The Alaska earthquake of March 27, 1964, brought into sharp focus the need for engineering geologic studies in urban areas. Study of the Haines area constitutes an integral part of an overall program to evaluate earthquake and other geologic hazards in most of the larger Alaska coastal communities. The evaluations of geologic hazards that follow, although based only upon reconnaissance studies and, therefore, subject to revision, will provide broad guidelines useful in city and land-use planning. It is hoped that the knowledge gained will result in new facilities being built in the best possible geologic environments and being designed so as to minimize future loss of life and property damage.
Haines, which is in the northern part of southeastern Alaska approximately 75 miles northwest of Juneau, had a population, of about 700 people in 1970. It is built at the northern end of the Chilkat Peninsula and lies within the Coast Mountains of the Pacific Mountain system. The climate is predominantly marine and is characterized by mild winters and cool summers. The mapped area described in this report comprises about 17 square miles of land; deep fiords constitute most of the remaining mapped area that is evaluated in this study.
The Haines area was covered by glacier ice at least once and probably several times during the Pleistocene Epoch. The presence of emergent marine deposits, several hundred feet above sea level, demonstrates that the land has been uplifted relative to sea level since the last major deglaciation of the region about 10,000 years ago. The rate of relative uplift of the land at Haines during the past 39 years is 2.26 cm per year. Most or all of this uplift appears to be due to rebound as a result of deglaciation.
Both bedrock and surficial deposits are present in the area. Metamorphic and igneous rocks constitute the exposed bedrock. The metamorphic rocks consist of metabasalt of Mesozoic age and pyroxenite of probable early middle Cretaceous age. The igneous rocks consist of diorite and quartz diorite (tonalite) of Cretaceous age. Sedimentary rocks of Tertiary age may be present in the mapped area but are not exposed. The surficial deposits of Quaternary age,-have been divided into the following map units on the basis of time Of deposition, mode of origin, and grain size: (1) undifferentiated drift deposits, (2) outwash and Ice-contact deposits; (3) elevated fine-grained marine deposits, (4) elevated shore and delta deposits, (5) alluvial fan deposits, (6) colluvial deposits, (7) modern beach deposits, (8) Chilkat River flood-plain and delta deposits, and (9) manmade fill. Offshore deposits are described but are not mapped.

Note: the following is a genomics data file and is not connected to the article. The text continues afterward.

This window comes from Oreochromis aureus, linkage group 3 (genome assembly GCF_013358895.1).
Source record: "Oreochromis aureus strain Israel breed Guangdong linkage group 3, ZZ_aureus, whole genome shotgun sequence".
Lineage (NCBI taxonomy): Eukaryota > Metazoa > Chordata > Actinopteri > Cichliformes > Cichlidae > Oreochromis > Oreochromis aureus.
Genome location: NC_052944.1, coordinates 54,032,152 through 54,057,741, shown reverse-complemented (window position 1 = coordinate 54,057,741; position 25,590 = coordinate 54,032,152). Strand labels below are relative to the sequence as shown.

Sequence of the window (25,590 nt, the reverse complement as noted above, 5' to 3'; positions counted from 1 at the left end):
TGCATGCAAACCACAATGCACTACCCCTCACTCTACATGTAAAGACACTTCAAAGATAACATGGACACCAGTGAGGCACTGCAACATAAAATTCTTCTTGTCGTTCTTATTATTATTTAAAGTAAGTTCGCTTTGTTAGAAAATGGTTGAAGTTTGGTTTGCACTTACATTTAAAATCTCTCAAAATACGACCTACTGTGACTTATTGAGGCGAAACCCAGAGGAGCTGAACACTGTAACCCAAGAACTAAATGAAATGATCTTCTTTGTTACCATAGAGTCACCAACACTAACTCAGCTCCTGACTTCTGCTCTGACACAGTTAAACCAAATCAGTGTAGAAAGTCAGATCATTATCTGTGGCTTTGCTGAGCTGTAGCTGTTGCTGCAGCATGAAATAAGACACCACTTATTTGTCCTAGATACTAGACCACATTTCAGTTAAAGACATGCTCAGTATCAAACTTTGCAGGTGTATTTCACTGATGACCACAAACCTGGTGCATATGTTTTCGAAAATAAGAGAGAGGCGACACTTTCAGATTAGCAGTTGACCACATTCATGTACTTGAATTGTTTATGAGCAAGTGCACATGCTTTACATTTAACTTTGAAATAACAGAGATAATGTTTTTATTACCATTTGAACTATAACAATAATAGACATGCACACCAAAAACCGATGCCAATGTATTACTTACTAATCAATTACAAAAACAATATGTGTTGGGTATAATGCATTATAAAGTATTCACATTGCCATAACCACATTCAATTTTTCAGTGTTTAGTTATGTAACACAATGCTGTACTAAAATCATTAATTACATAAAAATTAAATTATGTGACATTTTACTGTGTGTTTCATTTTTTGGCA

Southeastern Alaska lies within the tectonically active belt that rims the northern Pacific Basin and has been active since at least early Paleozoic time. The outcrop pattern is the result of late Mesozoic and Tertiary deformational, metamorphic, and intrusive events. Large-scale faulting has been common. The two most prominent inferred fault systems in southeastern Alaska and surrounding regions are: (1) The Denali fault system and (2) the Fairweather-Queen Charlotte Islands fault system. In the general area of Haines, rocks of Mesozoic age northeast of Chilkat River have a simple monoclinal structure. Paleozoic-Mesozoic rocks southwest of Chilkat River are gently to rather complexly folded. Several major and numerous minor faults probably transect the general area of Haines but their exact location and character can only be inferred because their traces are coincident to the long axes of fiords and river valleys, where they are concealed by water or by valley-floor deposits. Inferred faults in or near the Haines mapped area are: (1) Chilkat River fault, (2) Chilkoot fault, (3) Takhin fault, and (4) faults in the saddle area at Haines.
Southeastern Alaska lies in one of the two most seismically active zones in Alaska, a State where 6 percent of the world's shallow earthqua
Additional publication details
USGS Numbered Series
Reconnaissance engineering geology of the Haines area, Alaska, with emphasis on evaluation of earthquake and other geologic hazards
U.S. Geological Survey],
iii, 109 p. :ill. (some folded), maps (2 folded) ;27 cm.; 2 sheets, scale 1:24,000